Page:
US20070038410A1  Method and apparatus for dynamic magnetic field control using multiple magnets  Google Patents
Method and apparatus for dynamic magnetic field control using multiple magnets Download PDFInfo
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 US20070038410A1 US20070038410A1 US11/502,335 US50233506A US2007038410A1 US 20070038410 A1 US20070038410 A1 US 20070038410A1 US 50233506 A US50233506 A US 50233506A US 2007038410 A1 US2007038410 A1 US 2007038410A1
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 A—HUMAN NECESSITIES
 A61—MEDICAL OR VETERINARY SCIENCE; HYGIENE
 A61B—DIAGNOSIS; SURGERY; IDENTIFICATION
 A61B5/00—Detecting, measuring or recording for diagnostic purposes; Identification of persons
 A61B5/06—Devices, other than using radiation, for detecting or locating foreign bodies ; determining position of probes within or on the body of the patient

 A—HUMAN NECESSITIES
 A61—MEDICAL OR VETERINARY SCIENCE; HYGIENE
 A61B—DIAGNOSIS; SURGERY; IDENTIFICATION
 A61B5/00—Detecting, measuring or recording for diagnostic purposes; Identification of persons
 A61B5/06—Devices, other than using radiation, for detecting or locating foreign bodies ; determining position of probes within or on the body of the patient
 A61B5/061—Determining position of a probe within the body employing means separate from the probe, e.g. sensing internal probe position employing impedance electrodes on the surface of the body
 A61B5/062—Determining position of a probe within the body employing means separate from the probe, e.g. sensing internal probe position employing impedance electrodes on the surface of the body using magnetic field
Abstract
Description
 This application claims the benefit of U.S. Provisional Patent Application Ser. No. 60/706,990 filed on Aug. 10, 2005, the entire disclosure of which is incorporated herein by reference.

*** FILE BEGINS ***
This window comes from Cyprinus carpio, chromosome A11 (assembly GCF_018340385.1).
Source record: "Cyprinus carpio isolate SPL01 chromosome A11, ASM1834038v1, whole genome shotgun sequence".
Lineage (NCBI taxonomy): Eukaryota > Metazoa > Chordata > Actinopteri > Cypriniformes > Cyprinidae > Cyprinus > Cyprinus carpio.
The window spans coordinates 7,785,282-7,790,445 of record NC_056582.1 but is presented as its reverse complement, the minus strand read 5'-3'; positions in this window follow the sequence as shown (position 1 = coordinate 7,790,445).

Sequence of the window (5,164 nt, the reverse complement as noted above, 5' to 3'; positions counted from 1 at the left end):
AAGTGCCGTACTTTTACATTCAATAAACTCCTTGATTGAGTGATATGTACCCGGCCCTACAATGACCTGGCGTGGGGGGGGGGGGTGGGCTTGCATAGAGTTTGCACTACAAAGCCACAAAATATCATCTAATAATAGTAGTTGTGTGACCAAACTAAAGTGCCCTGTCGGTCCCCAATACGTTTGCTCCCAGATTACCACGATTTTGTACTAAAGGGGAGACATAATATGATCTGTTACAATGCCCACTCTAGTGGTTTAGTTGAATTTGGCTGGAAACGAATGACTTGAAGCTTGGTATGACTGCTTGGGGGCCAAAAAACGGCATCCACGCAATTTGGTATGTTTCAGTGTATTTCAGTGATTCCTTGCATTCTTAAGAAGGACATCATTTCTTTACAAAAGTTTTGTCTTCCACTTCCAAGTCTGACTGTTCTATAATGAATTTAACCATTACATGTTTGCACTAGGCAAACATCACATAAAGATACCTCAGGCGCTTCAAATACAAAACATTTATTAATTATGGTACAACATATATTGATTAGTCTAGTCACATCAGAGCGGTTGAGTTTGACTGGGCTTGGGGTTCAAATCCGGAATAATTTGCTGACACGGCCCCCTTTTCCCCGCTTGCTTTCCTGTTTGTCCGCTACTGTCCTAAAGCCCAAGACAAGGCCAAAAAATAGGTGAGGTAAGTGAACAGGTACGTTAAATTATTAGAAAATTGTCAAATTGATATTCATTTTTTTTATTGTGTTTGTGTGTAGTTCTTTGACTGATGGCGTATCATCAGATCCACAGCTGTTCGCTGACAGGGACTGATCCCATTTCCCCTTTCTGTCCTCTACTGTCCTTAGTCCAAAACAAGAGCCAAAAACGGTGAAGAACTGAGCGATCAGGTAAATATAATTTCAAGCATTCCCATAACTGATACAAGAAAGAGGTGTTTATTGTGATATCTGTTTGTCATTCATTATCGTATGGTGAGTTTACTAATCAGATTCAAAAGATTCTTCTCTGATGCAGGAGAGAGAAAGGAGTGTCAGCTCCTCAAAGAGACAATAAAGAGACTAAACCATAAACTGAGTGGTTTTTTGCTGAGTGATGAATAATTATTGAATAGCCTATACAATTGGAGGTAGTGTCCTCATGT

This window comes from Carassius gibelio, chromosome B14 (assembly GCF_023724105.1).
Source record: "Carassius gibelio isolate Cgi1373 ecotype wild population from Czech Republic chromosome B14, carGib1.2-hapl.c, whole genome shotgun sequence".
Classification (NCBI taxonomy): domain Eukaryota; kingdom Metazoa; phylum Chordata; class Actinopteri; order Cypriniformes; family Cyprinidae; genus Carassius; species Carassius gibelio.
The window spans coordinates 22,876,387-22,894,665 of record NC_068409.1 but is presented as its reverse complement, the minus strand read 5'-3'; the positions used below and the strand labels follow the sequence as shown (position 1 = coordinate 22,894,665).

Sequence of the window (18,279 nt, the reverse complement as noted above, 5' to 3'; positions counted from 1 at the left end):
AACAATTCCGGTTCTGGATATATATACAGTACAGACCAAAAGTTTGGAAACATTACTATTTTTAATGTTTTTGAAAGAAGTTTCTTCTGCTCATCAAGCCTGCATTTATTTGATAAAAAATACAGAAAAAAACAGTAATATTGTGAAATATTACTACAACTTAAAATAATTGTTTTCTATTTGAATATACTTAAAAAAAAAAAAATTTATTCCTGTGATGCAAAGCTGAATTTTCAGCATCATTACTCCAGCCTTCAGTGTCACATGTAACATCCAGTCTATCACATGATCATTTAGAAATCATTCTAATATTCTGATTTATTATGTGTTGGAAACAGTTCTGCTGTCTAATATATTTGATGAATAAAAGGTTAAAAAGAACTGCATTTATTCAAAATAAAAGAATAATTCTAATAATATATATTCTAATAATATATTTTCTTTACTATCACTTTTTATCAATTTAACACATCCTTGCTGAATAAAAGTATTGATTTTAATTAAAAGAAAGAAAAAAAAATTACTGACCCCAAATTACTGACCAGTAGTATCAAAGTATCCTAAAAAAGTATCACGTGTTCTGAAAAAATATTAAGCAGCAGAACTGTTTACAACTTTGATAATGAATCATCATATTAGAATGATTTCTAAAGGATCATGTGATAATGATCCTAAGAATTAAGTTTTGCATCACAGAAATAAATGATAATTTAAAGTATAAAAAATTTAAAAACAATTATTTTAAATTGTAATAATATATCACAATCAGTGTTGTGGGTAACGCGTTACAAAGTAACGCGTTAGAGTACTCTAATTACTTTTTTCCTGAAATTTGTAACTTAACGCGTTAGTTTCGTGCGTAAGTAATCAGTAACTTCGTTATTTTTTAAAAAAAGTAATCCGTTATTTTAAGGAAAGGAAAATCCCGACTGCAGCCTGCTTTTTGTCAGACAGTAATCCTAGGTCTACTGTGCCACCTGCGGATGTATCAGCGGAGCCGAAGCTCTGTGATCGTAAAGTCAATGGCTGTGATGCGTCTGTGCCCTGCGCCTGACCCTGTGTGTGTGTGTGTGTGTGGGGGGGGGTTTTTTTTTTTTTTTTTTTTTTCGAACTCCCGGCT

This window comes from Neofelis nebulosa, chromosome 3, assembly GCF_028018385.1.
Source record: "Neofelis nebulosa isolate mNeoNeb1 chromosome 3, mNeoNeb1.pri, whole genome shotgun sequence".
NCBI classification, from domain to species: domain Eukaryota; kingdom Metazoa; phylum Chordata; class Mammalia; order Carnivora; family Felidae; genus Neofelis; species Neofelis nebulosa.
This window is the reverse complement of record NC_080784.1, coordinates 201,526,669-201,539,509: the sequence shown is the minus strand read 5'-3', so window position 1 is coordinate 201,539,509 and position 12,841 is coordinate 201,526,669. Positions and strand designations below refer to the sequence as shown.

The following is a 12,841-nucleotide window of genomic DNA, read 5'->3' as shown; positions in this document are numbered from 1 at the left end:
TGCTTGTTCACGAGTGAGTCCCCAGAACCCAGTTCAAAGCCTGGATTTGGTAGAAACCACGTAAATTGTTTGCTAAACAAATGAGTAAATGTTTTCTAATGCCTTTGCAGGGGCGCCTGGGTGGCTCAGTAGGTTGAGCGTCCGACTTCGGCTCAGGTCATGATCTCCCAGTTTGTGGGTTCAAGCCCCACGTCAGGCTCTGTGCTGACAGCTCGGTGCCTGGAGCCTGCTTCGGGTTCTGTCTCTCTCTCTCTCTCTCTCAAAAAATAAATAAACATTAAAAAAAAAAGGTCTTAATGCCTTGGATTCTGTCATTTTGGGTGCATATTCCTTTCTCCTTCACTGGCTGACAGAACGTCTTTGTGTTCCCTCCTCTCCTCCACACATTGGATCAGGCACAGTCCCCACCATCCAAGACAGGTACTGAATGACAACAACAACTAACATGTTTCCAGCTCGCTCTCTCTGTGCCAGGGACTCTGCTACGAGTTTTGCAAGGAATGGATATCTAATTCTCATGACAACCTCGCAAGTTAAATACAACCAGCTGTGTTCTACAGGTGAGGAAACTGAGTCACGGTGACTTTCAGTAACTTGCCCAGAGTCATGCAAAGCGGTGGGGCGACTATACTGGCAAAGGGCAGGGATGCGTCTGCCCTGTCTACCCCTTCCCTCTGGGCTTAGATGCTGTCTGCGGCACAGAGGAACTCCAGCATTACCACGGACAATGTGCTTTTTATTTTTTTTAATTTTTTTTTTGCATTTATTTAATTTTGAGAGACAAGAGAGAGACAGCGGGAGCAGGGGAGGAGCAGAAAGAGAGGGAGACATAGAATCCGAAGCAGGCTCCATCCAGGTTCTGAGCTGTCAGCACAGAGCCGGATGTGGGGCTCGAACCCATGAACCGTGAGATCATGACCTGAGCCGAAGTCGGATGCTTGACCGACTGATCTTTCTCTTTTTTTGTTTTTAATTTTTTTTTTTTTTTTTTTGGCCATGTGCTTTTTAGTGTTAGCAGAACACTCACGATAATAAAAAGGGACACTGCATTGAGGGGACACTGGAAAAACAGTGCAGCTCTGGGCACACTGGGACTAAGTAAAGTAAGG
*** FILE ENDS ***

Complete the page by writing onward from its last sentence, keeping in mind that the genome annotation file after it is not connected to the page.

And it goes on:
This invention relates to the dynamic control of a magnetic field generated by two or more articulated magnets.
 The robotic control and articulation of objects has been the subject of many investigations. The control of the direction and magnitude of a magnetic field created by a multiplicity of articulated source magnets is a more complex topic that has been studied only more recently. In such a situation, the relatively simple geometric relationships defining transformations between fixed and moving coordinate systems used in ordinary robotics must be supplemented with knowledge of the magnetic fields generated by the source magnets. These fields are typically represented by nonlinear functions that most often are not trigonometric in nature. While this problem has been investigated in a few specific cases, no general method has been described that allows automatic control of the magnets to generate a specific magnetic field at a given point in space. Embodiments of the present invention describe a general solution to this problem.
 One of the embodiments of the methods disclosed applies to operatordirected control of the magnetic field direction and magnitude generated by two articulated magnets in an operating region. In a specific application, the magnets considered are permanent magnets generally facing one another and the operating region is centered in between the two magnets. The operatordirected control is executed by means of electromechanical positioners that move the two magnets appropriately. The six degrees of freedom (three for each magnet) allow each magnet to translate along the line between the two magnet centers, and each magnet to rotate in two angles θ and φ along respective axes. Other similar embodiments that could be used to control a multiplicity of magnets to generate a specific magnetic field (direction and magnitude) at a specific point in space are also included in the present invention.